Army won't pursue charges in posting of grisly war-zone photos on Web site
Army investigators won’t pursue criminal charges against anyone involved in a Web site that posts sometimes-grisly photos ostensibly submitted by U.S. soldiers in war zones. The site offered soldiers free access to pornographic materials in exchange for the photos.
The site, which normally charges visitors to look at amateur pornography, had drawn the ire of the Pentagon and Muslim advocacy groups, prompting an Army inquiry. But late Wednesday, an Army spokesman said the Criminal Investigation Command did not find enough evidence to pursue felony charges.
“While this may not rise to the level of a felony crime, it’s still serious,” Army spokesman Paul Boyce told The Associated Press.
If investigators could prove soldiers had used government computers to post photos, charges could be pursued.
The site, which charges visitors to look at amateur pornography, has made a special deal directed to soldiers downrange: Send in a photo from Iraq or Afghanistan, get 90 days of access to the site’s racier content.
More than 2,500 posts have been sent to the site’s “Pictures from Iraq and Afghanistan — Gory,” section, which is freely accessible by all visitors to the site.
The photographs are decidedly amateur, and not all soldier-submitted shots are grisly. Some send photos of equipment, of the landscape, of people in U.S. Army uniforms smoking cigarettes.
But others feature a grisly gallery of disconnected, bloody, unidentifiable body parts, soldiers standing casually around a dead body, and other scenes. Some adorned their submissions with titles such as “DIE HAJI DIE,” “dead shopkeeper in Iraq” and “Cooked Iraqi.”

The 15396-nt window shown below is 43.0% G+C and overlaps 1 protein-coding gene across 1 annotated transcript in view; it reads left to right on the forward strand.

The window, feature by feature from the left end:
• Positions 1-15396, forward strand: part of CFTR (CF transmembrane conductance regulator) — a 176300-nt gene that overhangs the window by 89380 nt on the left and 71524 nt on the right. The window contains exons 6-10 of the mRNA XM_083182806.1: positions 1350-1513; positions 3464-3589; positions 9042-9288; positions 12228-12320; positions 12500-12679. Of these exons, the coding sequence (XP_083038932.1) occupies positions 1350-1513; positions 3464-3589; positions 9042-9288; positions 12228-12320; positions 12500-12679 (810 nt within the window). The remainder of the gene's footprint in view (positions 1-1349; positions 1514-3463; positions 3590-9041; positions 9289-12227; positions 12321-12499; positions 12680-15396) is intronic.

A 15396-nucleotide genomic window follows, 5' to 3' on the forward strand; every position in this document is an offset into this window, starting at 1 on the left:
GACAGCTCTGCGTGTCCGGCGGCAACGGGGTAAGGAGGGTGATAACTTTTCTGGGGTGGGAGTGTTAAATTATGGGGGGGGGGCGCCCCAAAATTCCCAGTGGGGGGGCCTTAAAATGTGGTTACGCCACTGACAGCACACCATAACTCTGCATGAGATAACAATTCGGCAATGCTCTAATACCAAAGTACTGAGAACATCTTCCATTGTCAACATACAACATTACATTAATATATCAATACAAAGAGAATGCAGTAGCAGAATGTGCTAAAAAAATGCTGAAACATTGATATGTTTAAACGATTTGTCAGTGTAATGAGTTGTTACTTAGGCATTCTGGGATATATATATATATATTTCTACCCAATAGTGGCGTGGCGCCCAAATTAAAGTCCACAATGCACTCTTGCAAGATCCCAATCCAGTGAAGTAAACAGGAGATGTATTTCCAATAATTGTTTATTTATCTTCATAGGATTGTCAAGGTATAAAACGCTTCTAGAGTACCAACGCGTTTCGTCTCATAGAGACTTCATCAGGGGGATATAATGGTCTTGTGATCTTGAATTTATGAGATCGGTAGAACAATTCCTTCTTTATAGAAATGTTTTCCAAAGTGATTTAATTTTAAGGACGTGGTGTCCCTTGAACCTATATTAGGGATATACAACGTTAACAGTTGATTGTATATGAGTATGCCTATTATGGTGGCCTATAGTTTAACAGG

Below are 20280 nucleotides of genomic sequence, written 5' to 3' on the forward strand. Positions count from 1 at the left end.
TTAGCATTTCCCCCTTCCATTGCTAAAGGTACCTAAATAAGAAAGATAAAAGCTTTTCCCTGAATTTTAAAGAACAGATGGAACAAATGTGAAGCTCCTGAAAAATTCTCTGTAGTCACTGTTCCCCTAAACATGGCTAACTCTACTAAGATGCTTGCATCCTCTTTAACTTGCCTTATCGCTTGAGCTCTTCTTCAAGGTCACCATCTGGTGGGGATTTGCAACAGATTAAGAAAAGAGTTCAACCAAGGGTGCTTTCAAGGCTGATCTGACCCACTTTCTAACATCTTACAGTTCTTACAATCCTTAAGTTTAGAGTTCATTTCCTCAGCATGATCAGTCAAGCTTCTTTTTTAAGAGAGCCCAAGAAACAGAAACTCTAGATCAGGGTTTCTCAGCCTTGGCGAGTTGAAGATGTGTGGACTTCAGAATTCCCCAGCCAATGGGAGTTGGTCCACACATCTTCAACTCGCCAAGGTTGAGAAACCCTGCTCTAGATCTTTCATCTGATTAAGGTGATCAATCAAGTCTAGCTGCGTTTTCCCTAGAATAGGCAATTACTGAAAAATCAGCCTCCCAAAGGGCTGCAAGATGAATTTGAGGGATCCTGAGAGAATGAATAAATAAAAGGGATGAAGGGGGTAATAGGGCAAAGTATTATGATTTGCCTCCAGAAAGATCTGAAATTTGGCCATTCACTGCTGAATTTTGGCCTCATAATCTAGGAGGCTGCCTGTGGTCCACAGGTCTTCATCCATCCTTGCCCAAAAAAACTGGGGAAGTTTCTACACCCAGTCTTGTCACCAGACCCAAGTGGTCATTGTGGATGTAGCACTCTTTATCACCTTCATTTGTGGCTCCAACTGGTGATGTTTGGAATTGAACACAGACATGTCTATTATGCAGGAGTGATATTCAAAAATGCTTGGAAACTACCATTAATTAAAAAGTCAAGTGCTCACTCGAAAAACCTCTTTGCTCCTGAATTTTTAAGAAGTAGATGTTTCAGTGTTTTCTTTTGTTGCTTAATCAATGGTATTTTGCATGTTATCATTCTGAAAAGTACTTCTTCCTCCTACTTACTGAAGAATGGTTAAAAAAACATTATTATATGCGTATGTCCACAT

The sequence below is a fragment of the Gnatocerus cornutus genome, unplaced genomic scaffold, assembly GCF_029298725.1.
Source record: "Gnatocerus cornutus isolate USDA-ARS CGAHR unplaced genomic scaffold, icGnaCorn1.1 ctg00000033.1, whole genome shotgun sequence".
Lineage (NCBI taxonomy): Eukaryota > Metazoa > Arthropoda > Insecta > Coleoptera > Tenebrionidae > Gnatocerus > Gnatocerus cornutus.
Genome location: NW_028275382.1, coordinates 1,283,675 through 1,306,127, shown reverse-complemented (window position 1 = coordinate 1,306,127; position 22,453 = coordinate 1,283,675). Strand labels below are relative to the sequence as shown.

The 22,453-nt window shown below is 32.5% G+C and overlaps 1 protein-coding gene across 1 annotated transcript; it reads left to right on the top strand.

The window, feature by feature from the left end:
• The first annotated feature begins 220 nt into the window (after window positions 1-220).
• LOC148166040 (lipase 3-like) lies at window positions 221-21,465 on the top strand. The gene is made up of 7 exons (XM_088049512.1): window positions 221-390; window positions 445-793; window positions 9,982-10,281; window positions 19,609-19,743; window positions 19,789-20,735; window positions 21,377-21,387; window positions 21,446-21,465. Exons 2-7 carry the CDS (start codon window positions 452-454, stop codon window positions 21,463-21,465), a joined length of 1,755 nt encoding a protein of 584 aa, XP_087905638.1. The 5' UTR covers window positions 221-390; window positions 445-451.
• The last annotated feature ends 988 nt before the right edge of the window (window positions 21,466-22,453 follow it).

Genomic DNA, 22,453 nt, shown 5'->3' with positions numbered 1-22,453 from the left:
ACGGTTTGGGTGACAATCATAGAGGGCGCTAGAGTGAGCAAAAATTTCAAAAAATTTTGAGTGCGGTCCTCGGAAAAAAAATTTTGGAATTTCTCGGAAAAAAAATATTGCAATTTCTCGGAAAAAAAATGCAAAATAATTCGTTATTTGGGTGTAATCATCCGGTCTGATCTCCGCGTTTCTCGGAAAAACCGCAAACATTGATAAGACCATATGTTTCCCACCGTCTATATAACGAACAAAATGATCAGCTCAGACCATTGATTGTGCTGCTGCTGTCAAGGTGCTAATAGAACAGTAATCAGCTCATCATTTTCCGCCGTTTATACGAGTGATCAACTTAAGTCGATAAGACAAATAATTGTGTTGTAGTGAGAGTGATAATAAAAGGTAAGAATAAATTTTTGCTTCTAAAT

Other posts aim to show the brutality of Iraq’s former regime. One site visitor, “skoalman,” sent in photographs of mass graves.
“I was there when the locals begged us to uncover them to find their relatives and show the rest of the world what was happening to them under peaceful, fun-lovin’ Saddam,” skoalman wrote.
Site administrator Chris Wilson, a 27-year-old from Lakeland, Fla., said approximately 30,000 of the site’s 200,000 members possess .mil or Army Knowledge Online e-mail addresses.
“[Deployed soldiers] were having trouble signing up for the site because the credit card companies would deny their transactions because they were in high-risk countries,” Wilson said in a telephone interview.
“I made a deal with them: If they would send me a picture of their life in Iraq and Afghanistan, I would allow them access to the site. It was something I could do for them. They’re given a place where they can unwind and not be scared that I’m going to censor them or tell their commanding officer.”
Wilson, who described himself as a strong supporter of the First Amendment, said he felt it was important to provide a venue for real, uncensored views from the war. Running the Web site is his main source of income, he said.
“I wanted everybody to see them,” he said. “They’re open for that purpose. I want people to know they can come here and get an uncensored view of the war.”
Pentagon spokesman Lt. Col. Barry Venable flatly condemned servicemembers’ participation in the Web site.
“Such behavior is unacceptable,” he said Wednesday in a telephone interview. “Certainly from an official standpoint, if an individual is using official equipment or obtained [the photos] in a professional capacity, it’s unacceptable, both from a professional and an official sense.”
The Council on American-Islamic Relations, a Washington-based Islamic advocacy group, condemned the Web site in a letter to Defense Secretary Donald Rumsfeld.
“This disgusting trade in human misery is an insult to all those who have served in our nation’s military,” wrote Arsalan Iftikhar, the agency’s legal director. Iftikhar urged the Pentagon to “investigate this troubling phenomenon and do whatever is necessary to bring it to an end.”
Criticism aside, Wilson said he has no plans to alter the site.
“It’s a real-life look at war,” he said. “It’s the first time in history that I’m aware of that soldiers are able to express themselves instantly and visually for the world.”
“The American public is getting a very filtered view of what’s going on there,” he added. “This is real. It’s available to them if they want to see it.”